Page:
THE CHAIRMAN of Bromsgrove Rail User Group (BRUG) has rubbished this week’s announcement by the Government about the increases on train fares for next year.
The Department of Transport (DfT) claimed on Tuesday (August 18) that ‘there was a better deal for passengers after regulated fares were set at inflation (RPI) of one per cent for 2016’.
It also claimed ‘hardworking families would see an end to inflation busting hikes in regulated rail fares, thanks to a five-year deal offering value for money, adding record amounts were being invested to transform the UK’s rail network’.
But Mike Ponsonby said the claims were not worth the paper they were written on.
He said there were two types of railway tickets – the regulated ones which were bought in advance and the unregulated ones which were purchased on the day of travel.
He added the regulated ones were tightly controlled by the DfT, but the price (and any increases) of the unregulated ones were in the hands of unscrupulous train operators who ‘could fleece rail users whenever they wanted’.
Speaking to The Standard, Mr Ponsonby said unregulated tickets still had the potential to go up and rail passengers were constantly being dealt a ‘double whammy’ with ever increasing overcrowding on trains to go with the ever increasing price rises.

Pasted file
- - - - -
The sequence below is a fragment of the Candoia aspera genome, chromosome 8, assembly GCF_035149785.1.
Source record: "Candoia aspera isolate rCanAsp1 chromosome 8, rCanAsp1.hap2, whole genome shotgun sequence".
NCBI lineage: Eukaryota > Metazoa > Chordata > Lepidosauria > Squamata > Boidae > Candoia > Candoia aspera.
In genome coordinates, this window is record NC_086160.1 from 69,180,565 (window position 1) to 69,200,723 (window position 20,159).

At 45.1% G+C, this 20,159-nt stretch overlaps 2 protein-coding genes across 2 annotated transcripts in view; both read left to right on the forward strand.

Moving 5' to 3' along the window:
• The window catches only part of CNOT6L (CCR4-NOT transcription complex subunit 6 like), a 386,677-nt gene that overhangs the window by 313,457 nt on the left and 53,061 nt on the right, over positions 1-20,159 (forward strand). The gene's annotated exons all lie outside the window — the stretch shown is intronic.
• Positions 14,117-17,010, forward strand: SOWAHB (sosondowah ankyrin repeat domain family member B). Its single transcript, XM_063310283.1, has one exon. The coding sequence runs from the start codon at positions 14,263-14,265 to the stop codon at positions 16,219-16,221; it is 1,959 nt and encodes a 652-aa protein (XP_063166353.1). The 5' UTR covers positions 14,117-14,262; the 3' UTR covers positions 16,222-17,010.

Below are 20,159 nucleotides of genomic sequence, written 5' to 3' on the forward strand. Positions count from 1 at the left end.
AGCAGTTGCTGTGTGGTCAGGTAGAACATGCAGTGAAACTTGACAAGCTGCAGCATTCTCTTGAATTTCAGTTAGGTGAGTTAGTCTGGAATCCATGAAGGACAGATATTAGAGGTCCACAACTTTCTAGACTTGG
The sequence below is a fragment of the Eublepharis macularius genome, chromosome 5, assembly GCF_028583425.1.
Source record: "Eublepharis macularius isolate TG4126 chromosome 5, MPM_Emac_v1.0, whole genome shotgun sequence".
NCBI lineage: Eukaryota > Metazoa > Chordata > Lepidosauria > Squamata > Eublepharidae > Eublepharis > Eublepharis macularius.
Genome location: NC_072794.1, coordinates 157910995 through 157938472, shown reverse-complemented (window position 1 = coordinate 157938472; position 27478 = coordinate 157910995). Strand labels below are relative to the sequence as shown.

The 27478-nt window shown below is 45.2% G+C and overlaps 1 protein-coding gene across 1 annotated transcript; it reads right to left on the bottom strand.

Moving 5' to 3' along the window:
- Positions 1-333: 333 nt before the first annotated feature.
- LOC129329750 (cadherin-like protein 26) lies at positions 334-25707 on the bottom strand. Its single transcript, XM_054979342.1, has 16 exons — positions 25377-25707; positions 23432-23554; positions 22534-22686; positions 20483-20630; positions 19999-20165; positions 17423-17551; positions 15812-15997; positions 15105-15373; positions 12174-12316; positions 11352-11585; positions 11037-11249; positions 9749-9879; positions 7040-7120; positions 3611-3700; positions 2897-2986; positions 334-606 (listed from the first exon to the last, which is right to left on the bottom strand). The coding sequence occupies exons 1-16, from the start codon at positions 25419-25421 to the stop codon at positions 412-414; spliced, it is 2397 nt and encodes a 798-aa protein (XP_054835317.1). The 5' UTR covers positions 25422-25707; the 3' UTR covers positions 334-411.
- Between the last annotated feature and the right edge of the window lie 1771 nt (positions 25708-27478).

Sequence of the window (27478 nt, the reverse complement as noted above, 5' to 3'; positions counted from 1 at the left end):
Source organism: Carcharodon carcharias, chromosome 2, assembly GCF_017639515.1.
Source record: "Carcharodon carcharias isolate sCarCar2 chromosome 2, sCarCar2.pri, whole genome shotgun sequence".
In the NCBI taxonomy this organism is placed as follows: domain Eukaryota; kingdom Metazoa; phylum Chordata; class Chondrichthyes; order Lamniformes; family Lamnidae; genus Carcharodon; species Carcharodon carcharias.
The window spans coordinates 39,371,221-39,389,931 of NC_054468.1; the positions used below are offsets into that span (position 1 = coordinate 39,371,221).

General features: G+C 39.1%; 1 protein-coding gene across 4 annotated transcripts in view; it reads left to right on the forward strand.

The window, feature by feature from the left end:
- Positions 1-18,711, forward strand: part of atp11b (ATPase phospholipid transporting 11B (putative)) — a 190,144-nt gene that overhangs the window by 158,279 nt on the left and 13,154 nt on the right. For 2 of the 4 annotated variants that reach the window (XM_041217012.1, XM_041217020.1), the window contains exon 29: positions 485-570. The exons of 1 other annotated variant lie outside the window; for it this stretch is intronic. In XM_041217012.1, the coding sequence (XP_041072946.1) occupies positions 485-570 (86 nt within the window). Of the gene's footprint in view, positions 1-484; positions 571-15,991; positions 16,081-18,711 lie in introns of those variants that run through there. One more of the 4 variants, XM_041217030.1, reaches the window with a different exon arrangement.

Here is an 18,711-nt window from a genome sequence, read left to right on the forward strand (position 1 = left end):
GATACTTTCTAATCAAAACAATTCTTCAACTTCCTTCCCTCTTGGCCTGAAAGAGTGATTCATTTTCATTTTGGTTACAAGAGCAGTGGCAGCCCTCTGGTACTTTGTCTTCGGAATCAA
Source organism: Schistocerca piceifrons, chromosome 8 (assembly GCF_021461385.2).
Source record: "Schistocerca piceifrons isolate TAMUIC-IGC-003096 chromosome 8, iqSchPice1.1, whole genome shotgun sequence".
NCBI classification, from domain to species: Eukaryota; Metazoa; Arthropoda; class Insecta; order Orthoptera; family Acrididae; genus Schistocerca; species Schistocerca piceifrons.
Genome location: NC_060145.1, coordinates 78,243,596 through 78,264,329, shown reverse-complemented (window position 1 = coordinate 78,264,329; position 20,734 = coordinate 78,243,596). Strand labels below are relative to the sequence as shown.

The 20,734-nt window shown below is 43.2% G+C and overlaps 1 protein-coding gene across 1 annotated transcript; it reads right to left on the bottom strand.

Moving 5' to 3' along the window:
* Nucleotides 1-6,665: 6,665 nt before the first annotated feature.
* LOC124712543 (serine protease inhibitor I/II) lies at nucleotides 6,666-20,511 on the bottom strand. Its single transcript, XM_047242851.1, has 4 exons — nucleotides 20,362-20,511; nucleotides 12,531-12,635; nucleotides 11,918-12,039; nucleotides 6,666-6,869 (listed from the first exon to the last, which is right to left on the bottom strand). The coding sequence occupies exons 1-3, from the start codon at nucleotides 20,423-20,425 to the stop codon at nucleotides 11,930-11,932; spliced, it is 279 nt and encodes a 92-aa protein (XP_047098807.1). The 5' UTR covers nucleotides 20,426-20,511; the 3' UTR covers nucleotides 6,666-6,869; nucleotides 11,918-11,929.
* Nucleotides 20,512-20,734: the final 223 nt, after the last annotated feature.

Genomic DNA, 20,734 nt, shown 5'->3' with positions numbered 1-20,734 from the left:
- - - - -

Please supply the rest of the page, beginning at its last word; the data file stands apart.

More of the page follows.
“Users are constantly being asked to pay through the nose while their trains are overcrowded on mornings and evenings.”
He said John Major’s Government fragmented the railways into 134 different companies, ending any possibility of putting the railways back together again.
“What we (BRUG) would like to see is the reunification of Britain’s railways.
“We need regional train operators where, for example, those who run the services in the West Midlands would also be responsible for the track, the signalling and the staff, as well as the trains.
“It would then be the same for all the other regions.”
He added until that happened, there would continue to be a fragmented rail system which was totally dysfunctional and passengers would still be over-paying for overcrowded services.
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